Friday, February 8, 2013

Sports Ethics: "Let's Do This"

I was at a Husky women's basketball game last week near the bench. Fans are screaming and the score is tight. Pressure rises.   The team huddles, listens to the coach and right before breaking, the team leaders yells, “let’s do this!”

It’s a strong appeal that we hear in all aspects of life, and I believe it carries real ethical and psychological power. Let’s parse out the meaning and power of this classic sports exhortation.

“Let’s Do This!” demands action. Leaders exhort their group to unite and take action in sport and life. The phrase commands a moral and psychological demand that focuses the quest for excellence and victory in sports and life. The words parse out in a very critical way that makes real sense in sport but in life.

THIS—An indefinite pronoun situates athletes and people in an immediate context. No one needs to spell it out. The word informs everyone that the task exists immediately before the group. High performing individuals and athletes live in the exact moment being fully aware of the situational complexity of what they face and whom their opponents are and what obstacles confront them. THIS needs no explication. It assumes that the individual team members all make themselves fully present. They know the goal and know the tasks. The word assumes and demands situational awareness.

LET’S—(Let Us) A compound verb/object accomplishes two vital goals. The US pinpoints every person as members of a team with a common goal. The phrase unites the team and creates a shared sense of responsibility. Using these words puts everyone on notice that no one person can do this. Everyone must contribute and must fully engage right now at this point in time with this task confronting them.

Underlying the assertion of a team identity and responsibility lies the belief that everyone bonded by the call possesses the knowledge and the skill to accomplish a task. Individuals make this claim when they can presume an history—that the individuals in the huddle have practiced and mastered skill and coordinated activity. The claim welds together a group identity and responsibility with a shared expertise and focus.

But the US only covers the contraction aspect. “LET” unleashes another active imperative. This phrase is not a question and it is not a request. The word let has a sort of subjunctive mode to it, a should, an imperative dimension. But rather than just a direct order—“do this now,” “I command  you” or “I order you.” The verb infers an authoritative or commanding invitation as in let’s go to the beach or let’s go inside. Let’s is ambiguous enough to hint that the person uttering it does not possess full authority to order or chooses not to. Rather “let us” or let’s invites people to commit. The authority hides behind and reinforces the team identity.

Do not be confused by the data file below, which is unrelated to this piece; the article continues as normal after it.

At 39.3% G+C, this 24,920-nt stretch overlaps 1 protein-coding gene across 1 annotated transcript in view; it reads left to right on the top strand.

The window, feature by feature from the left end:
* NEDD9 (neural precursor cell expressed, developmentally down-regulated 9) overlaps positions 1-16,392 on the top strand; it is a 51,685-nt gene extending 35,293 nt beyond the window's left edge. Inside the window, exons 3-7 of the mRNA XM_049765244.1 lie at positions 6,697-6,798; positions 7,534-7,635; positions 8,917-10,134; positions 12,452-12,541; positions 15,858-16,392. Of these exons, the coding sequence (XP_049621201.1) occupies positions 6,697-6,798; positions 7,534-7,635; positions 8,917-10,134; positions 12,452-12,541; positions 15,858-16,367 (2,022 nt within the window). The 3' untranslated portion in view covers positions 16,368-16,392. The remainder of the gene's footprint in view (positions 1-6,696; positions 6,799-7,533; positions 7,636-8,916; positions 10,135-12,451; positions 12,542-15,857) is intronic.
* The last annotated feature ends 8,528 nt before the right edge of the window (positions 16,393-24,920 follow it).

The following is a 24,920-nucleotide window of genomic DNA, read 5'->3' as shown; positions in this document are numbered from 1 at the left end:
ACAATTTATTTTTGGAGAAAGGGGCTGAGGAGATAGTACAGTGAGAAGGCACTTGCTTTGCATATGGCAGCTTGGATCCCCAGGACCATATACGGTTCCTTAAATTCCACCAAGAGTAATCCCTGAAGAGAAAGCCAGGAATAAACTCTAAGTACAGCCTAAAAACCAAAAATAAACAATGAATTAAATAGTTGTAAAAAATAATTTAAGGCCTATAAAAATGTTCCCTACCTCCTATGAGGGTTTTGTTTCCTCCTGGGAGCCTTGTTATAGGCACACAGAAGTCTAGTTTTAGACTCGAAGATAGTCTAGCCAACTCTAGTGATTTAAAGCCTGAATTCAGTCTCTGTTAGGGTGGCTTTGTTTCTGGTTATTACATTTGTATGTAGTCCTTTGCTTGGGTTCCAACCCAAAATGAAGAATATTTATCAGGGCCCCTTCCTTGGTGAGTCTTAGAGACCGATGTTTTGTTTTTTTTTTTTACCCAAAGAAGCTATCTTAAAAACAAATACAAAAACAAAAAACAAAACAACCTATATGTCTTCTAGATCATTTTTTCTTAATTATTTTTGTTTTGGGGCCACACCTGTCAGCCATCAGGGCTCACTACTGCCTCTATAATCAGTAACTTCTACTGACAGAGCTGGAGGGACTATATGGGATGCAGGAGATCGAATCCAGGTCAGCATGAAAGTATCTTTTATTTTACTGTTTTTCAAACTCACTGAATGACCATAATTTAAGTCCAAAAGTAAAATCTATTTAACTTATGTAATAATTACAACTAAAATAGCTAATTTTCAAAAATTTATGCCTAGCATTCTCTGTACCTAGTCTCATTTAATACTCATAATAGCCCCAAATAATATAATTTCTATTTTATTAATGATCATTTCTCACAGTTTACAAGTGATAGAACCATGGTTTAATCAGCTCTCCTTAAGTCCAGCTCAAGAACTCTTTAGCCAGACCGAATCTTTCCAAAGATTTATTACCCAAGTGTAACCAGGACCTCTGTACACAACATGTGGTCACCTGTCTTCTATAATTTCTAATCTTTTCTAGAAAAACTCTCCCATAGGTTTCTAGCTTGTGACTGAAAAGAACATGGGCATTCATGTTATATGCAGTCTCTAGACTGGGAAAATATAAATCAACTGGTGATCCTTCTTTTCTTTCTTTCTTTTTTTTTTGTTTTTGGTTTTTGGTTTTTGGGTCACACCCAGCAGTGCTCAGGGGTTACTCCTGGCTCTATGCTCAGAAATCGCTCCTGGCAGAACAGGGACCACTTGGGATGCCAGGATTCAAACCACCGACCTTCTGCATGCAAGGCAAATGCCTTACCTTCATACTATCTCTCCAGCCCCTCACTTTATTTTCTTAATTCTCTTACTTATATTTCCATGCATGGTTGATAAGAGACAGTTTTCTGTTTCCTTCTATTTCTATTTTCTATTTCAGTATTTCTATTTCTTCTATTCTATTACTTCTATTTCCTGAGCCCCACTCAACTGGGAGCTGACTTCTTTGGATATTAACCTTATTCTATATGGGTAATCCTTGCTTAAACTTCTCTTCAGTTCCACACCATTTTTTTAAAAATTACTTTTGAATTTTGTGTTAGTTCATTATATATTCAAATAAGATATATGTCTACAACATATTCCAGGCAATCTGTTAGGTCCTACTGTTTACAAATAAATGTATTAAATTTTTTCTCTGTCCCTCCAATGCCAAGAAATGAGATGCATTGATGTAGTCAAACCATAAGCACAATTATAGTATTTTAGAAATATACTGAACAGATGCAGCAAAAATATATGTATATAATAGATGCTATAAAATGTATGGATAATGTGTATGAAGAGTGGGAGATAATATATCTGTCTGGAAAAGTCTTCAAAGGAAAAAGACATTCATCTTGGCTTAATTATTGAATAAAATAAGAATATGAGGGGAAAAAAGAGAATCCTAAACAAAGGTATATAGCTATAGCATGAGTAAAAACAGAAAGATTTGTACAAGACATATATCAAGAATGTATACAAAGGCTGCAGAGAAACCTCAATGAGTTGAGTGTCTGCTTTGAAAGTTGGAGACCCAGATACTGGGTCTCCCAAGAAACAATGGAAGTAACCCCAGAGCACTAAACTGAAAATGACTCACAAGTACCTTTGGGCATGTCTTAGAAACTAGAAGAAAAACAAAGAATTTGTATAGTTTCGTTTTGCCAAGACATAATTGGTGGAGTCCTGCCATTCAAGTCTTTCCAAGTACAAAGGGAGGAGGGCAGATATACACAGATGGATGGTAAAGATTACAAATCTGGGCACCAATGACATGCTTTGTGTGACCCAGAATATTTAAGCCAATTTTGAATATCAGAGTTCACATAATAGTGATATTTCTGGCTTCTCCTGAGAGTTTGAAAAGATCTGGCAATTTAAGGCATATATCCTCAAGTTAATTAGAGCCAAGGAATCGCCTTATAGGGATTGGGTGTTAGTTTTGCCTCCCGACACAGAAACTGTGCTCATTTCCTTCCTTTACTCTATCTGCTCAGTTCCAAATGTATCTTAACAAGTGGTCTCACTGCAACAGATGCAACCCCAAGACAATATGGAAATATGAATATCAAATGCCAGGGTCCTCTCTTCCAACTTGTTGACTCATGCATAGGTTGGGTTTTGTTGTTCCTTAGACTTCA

Let’s addresses each member of the team as an imperative to pull together, to act together and stake their identities together in THIS task before them. The locution flattens the hierarchy of authority and elicits dedication rather than subordination. It brings commitment not just compliances.

That is why the locution is so interesting and important in sports and life. The moral import of the phrase involves a coming together for a shared purpose as a team to achieve the task in front of the group.

DO—Simple, clean and to the point. The verb do grows from deep linguistic roots endures as one of the oldest and most direct action words in English. The verb promises to act, to put in place  andto make happen. A promise and direction cannot be more simple and more direct.

Just like the “this,” the verb do does not specify the exact action, rather it means that the group will perform what is necessary to achieve the goal. By its very imperative elusiveness, the verb matches the pronoun “this.” Do promises the individuals will act in a necessary way linked to the goal—it links action and goal to the shared responsibility of the team.

Sometimes the words sound so simple, yet they evoke so much and depend upon a deep moral and psychological connection.

Let’s do this epitomizes the stance of a team that commits to be present to a situation and perform the tasks necessary to achieve it. But underneath, it evokes the dedication and mutual regard and coordination any group of “us” needs.